“We came for the Jews—to kill them with a knife and shoot them,” a rioter said.
A flight from Tel Aviv to Russia’s Dagestan Republic, in the North Caucasus along the Caspian Sea, was forced to redirect on Sunday after pro-Hamas rioters stormed Makhachkala Uytash Airport, seeking to lynch Jewish travelers.
Hundreds of rioters overran the airport, located in the capital of the Muslim-majority region of Russia. Video footage showed rioters with Palestinian flags shouting “Allahu akbar” (God is great) as they searched the terminals for Israeli passengers.
Other videos showed Muslim protesters stopping vehicles in the area to ask motorists if they were transporting tourists from the Jewish state.
“We came for the Jews—to kill them with a knife and shoot them,” a rioter was quoted as saying.
The plane from Tel Aviv was redirected to a nearby airport, but a mob also started gathering there, according to Israel’s Channel 12. The flight crew subsequently ordered the doors of the aircraft to be locked, as Russian security forces declared the tarmac a closed area.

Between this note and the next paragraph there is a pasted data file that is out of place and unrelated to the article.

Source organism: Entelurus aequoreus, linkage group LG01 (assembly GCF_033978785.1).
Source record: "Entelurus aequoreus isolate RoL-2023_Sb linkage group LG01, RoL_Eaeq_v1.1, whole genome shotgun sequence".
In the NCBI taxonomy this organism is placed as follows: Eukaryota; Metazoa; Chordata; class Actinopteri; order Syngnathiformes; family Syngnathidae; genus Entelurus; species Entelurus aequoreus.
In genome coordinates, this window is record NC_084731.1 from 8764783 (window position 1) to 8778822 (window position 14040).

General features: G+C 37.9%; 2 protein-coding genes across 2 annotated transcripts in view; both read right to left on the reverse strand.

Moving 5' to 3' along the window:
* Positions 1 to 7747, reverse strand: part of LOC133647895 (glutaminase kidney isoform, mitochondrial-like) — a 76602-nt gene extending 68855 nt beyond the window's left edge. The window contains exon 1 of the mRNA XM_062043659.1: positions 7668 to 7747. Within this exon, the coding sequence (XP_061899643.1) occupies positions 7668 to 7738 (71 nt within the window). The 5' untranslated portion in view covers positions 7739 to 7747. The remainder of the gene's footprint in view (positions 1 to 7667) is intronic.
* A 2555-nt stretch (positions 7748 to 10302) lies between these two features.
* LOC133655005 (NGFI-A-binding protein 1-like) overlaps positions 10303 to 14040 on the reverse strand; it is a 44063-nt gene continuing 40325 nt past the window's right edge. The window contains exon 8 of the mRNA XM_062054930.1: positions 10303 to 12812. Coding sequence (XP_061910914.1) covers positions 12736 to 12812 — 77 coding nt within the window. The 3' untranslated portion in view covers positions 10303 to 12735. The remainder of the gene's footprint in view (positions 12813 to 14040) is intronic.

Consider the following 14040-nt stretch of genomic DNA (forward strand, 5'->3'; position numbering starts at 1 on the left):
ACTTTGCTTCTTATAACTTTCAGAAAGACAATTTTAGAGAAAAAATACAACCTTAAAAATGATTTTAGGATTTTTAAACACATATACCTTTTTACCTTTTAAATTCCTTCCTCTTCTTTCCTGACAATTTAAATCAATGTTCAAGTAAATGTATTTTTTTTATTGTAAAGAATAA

“A limited number of Israelis and Jews are currently isolated and under guard at the airport,” Israel’s Kan public broadcaster quoted a security source in Jerusalem as saying.
“We are working on having them depart on a connection flight to Moscow once conditions allow it,” added the official.
The Israeli Prime Minister’s Office and Foreign Ministry said they were following events in Dagestan and “expect Russian law enforcement to maintain the safety of all Israeli citizens and Jews and to act with determination against rioters and wild incitement against Jews and Israelis.
“Israel takes a grave view of attempts to harm Israeli citizens and Jews anywhere,” added the joint statement.
Russia’s state-run RT outlet reported the incident came only a day after Muslims stormed a hotel in the Dagestani city of Khasavyurt in an attempt to harm “Jewish refugees” rumored to be staying there.
Israeli Ambassador to Russia Alexander Ben Zvi was working to ensure the safety of Israeli tourists.
The Conference of European Rabbis, which represents about 1,000 Orthodox European rabbis, on Sunday night called on Russian President Vladimir Putin to protect Jews amid an eruption of antisemitic violence in the country.
“Earlier today, Dagestan’s Nalchik Jewish center was set on fire. Note that this is after a Hamas delegation (led by Musa Abu Marzouk) visited Moscow,” said Rabbi Pinchas Goldschmidt, who served as chief rabbi of Moscow for 30 years.
“We hope that he [Putin] will give unequivocal instruction to local authorities not to allow pogroms against the Jews,” added Goldschmidt.